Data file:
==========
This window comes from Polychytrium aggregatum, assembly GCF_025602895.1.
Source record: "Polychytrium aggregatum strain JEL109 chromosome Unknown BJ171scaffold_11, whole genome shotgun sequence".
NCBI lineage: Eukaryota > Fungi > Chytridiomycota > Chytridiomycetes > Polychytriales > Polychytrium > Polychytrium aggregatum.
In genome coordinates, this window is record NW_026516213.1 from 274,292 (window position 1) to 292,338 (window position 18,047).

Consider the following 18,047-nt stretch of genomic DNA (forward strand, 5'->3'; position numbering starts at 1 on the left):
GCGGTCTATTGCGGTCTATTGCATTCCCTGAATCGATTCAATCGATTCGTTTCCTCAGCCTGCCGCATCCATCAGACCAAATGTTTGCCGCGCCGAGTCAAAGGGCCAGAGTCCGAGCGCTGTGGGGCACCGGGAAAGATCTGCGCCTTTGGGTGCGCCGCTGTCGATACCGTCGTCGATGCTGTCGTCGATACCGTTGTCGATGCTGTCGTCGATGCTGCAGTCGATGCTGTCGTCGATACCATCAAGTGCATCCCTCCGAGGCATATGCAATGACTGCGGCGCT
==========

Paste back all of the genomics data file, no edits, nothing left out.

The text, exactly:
This window comes from Polychytrium aggregatum, assembly GCF_025602895.1.
Source record: "Polychytrium aggregatum strain JEL109 chromosome Unknown BJ171scaffold_11, whole genome shotgun sequence".
NCBI lineage: Eukaryota > Fungi > Chytridiomycota > Chytridiomycetes > Polychytriales > Polychytrium > Polychytrium aggregatum.
In genome coordinates, this window is record NW_026516213.1 from 274,292 (window position 1) to 292,338 (window position 18,047).

Consider the following 18,047-nt stretch of genomic DNA (forward strand, 5'->3'; position numbering starts at 1 on the left):
GCGGTCTATTGCGGTCTATTGCATTCCCTGAATCGATTCAATCGATTCGTTTCCTCAGCCTGCCGCATCCATCAGACCAAATGTTTGCCGCGCCGAGTCAAAGGGCCAGAGTCCGAGCGCTGTGGGGCACCGGGAAAGATCTGCGCCTTTGGGTGCGCCGCTGTCGATACCGTCGTCGATGCTGTCGTCGATACCGTTGTCGATGCTGTCGTCGATGCTGCAGTCGATGCTGTCGTCGATACCATCAAGTGCATCCCTCCGAGGCATATGCAATGACTGCGGCGCT